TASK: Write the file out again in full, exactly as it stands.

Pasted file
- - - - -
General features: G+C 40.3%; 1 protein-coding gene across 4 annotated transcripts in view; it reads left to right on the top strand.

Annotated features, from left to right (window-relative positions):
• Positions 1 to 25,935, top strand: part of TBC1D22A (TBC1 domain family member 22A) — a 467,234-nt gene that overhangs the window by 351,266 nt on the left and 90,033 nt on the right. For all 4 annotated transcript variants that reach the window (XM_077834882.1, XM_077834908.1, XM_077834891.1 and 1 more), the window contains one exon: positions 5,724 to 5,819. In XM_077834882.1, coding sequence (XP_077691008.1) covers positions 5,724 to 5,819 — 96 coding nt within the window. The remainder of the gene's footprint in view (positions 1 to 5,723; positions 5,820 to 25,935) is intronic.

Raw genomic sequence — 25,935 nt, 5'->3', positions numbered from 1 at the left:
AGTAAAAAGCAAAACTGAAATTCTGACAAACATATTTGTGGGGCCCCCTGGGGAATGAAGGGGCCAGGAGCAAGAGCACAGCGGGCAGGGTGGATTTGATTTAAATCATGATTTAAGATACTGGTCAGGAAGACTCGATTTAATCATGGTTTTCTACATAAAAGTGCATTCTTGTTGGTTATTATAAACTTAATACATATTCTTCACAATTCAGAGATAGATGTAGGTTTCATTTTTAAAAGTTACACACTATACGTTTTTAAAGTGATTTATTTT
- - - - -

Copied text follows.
General features: G+C 40.3%; 1 protein-coding gene across 4 annotated transcripts in view; it reads left to right on the top strand.

Annotated features, from left to right (window-relative positions):
• Positions 1 to 25,935, top strand: part of TBC1D22A (TBC1 domain family member 22A) — a 467,234-nt gene that overhangs the window by 351,266 nt on the left and 90,033 nt on the right. For all 4 annotated transcript variants that reach the window (XM_077834882.1, XM_077834908.1, XM_077834891.1 and 1 more), the window contains one exon: positions 5,724 to 5,819. In XM_077834882.1, coding sequence (XP_077691008.1) covers positions 5,724 to 5,819 — 96 coding nt within the window. The remainder of the gene's footprint in view (positions 1 to 5,723; positions 5,820 to 25,935) is intronic.

Raw genomic sequence — 25,935 nt, 5'->3', positions numbered from 1 at the left:
AGTAAAAAGCAAAACTGAAATTCTGACAAACATATTTGTGGGGCCCCCTGGGGAATGAAGGGGCCAGGAGCAAGAGCACAGCGGGCAGGGTGGATTTGATTTAAATCATGATTTAAGATACTGGTCAGGAAGACTCGATTTAATCATGGTTTTCTACATAAAAGTGCATTCTTGTTGGTTATTATAAACTTAATACATATTCTTCACAATTCAGAGATAGATGTAGGTTTCATTTTTAAAAGTTACACACTATACGTTTTTAAAGTGATTTATTTT